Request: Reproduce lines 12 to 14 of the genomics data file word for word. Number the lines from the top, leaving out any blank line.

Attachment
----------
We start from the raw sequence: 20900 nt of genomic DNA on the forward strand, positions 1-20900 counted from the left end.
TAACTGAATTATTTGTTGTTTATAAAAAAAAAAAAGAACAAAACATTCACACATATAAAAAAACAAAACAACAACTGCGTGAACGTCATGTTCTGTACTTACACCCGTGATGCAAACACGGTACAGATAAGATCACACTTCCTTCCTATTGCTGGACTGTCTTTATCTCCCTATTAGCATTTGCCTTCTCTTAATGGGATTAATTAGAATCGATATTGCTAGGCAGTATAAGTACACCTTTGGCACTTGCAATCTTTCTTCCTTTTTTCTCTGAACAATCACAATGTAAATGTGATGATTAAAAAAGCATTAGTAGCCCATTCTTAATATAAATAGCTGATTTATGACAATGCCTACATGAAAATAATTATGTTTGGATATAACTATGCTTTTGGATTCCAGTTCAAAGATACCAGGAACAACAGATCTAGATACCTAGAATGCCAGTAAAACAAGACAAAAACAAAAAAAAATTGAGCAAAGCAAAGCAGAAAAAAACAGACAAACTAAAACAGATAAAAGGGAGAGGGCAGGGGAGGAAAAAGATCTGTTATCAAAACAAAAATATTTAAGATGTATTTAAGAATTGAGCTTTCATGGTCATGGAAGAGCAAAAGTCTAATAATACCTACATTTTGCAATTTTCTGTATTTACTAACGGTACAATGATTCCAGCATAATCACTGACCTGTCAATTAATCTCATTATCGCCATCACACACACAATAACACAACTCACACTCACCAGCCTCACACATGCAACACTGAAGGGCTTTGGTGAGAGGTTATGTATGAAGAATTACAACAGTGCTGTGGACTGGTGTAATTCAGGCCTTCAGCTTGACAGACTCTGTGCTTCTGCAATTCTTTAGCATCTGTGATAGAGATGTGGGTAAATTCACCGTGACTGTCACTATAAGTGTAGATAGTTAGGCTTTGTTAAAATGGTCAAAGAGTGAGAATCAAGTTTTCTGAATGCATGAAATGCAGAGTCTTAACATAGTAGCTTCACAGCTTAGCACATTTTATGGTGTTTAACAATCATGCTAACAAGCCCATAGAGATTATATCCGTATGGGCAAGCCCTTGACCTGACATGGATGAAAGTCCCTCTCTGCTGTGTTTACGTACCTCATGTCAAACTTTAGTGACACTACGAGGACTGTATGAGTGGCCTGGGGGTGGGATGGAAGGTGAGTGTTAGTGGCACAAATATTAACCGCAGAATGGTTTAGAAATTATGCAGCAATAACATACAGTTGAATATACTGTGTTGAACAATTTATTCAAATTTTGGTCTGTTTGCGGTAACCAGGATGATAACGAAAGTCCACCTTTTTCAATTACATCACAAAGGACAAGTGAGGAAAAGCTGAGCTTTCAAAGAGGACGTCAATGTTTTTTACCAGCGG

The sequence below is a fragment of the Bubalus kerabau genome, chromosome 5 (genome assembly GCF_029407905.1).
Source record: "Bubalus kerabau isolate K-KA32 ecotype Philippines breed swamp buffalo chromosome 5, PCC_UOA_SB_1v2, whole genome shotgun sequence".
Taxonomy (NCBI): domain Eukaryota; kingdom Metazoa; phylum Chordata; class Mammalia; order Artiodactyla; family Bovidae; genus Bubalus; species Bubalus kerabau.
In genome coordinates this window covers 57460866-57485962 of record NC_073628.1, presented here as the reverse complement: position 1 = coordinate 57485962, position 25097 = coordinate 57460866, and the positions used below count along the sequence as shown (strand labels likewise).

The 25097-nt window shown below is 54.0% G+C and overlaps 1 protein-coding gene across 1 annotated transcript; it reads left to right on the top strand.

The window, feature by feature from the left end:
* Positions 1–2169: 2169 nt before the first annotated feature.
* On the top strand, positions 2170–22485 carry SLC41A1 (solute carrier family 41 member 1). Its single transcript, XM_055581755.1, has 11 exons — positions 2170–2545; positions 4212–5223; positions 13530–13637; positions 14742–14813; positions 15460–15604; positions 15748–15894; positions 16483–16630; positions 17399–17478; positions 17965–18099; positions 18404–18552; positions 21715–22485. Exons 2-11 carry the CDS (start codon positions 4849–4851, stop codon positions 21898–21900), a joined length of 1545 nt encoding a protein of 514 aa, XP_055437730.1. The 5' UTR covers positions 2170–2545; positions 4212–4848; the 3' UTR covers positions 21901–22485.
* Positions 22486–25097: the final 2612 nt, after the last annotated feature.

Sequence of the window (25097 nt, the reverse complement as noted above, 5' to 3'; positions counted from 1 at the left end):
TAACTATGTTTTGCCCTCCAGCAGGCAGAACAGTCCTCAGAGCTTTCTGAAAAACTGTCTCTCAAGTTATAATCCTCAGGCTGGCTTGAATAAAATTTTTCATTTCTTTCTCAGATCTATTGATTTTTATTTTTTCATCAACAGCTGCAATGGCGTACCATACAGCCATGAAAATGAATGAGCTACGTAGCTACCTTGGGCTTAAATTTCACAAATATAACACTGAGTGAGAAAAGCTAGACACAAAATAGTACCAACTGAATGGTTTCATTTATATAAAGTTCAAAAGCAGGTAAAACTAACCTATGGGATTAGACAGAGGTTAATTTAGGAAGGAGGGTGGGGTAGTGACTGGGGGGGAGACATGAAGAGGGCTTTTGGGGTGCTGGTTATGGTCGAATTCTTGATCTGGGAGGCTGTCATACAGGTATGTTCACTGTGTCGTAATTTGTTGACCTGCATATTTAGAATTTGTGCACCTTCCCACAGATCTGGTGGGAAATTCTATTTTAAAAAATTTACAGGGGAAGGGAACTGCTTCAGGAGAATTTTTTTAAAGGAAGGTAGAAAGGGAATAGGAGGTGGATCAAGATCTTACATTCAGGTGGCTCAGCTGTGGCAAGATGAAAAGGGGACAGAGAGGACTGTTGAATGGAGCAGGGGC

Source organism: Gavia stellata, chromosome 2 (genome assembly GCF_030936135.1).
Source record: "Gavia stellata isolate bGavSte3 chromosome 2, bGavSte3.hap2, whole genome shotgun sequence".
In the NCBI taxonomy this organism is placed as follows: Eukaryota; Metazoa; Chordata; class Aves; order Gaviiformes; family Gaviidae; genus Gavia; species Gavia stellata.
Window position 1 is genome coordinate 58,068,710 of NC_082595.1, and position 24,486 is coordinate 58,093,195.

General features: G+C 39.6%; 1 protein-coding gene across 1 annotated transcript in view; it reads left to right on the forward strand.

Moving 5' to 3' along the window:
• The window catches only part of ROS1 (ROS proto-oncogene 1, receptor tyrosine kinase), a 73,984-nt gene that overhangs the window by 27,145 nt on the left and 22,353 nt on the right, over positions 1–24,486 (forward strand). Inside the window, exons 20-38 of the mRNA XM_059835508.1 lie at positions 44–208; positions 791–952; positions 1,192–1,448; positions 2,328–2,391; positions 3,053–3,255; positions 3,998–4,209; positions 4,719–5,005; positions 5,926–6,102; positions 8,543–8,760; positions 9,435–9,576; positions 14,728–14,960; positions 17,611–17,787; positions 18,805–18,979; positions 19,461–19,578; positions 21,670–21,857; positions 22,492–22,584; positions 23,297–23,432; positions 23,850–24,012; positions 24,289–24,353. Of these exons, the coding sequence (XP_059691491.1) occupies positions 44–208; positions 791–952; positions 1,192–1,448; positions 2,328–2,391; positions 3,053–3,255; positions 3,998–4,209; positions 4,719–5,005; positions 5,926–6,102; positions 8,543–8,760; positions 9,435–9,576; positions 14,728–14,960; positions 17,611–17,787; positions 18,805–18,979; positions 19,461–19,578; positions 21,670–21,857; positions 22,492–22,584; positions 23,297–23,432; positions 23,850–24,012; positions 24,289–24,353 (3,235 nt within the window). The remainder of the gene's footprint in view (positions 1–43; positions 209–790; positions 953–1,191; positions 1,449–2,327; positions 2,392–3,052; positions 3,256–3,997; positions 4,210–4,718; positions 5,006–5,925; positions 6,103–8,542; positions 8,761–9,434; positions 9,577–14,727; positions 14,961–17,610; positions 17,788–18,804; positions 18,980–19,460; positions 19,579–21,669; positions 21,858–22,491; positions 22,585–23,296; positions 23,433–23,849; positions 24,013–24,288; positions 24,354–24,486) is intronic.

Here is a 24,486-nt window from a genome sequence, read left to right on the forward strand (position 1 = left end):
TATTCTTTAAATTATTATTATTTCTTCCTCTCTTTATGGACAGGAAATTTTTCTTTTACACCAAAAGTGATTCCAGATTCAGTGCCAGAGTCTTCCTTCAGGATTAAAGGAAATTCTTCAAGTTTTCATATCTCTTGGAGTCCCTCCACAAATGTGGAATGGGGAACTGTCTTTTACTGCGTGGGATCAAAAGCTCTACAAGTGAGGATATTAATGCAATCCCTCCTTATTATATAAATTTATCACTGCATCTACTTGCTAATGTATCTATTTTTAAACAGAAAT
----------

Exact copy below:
Sequence of the window (25097 nt, the reverse complement as noted above, 5' to 3'; positions counted from 1 at the left end):
TAACTATGTTTTGCCCTCCAGCAGGCAGAACAGTCCTCAGAGCTTTCTGAAAAACTGTCTCTCAAGTTATAATCCTCAGGCTGGCTTGAATAAAATTTTTCATTTCTTTCTCAGATCTATTGATTTTTATTTTTTCATCAACAGCTGCAATGGCGTACCATACAGCCATGAAAATGAATGAGCTACGTAGCTACCTTGGGCTTAAATTTCACAAATATAACACTGAGTGAGAAAAGCTAGACACAAAATAGTACCAACTGAATGGTTTCATTTATATAAAGTTCAAAAGCAGGTAAAACTAACCTATGGGATTAGACAGAGGTTAATTTAGGAAGGAGGGTGGGGTAGTGACTGGGGGGGAGACATGAAGAGGGCTTTTGGGGTGCTGGTTATGGTCGAATTCTTGATCTGGGAGGCTGTCATACAGGTATGTTCACTGTGTCGTAATTTGTTGACCTGCATATTTAGAATTTGTGCACCTTCCCACAGATCTGGTGGGAAATTCTATTTTAAAAAATTTACAGGGGAAGGGAACTGCTTCAGGAGAATTTTTTTAAAGGAAGGTAGAAAGGGAATAGGAGGTGGATCAAGATCTTACATTCAGGTGGCTCAGCTGTGGCAAGATGAAAAGGGGACAGAGAGGACTGTTGAATGGAGCAGGGGC

Source organism: Gavia stellata, chromosome 2 (genome assembly GCF_030936135.1).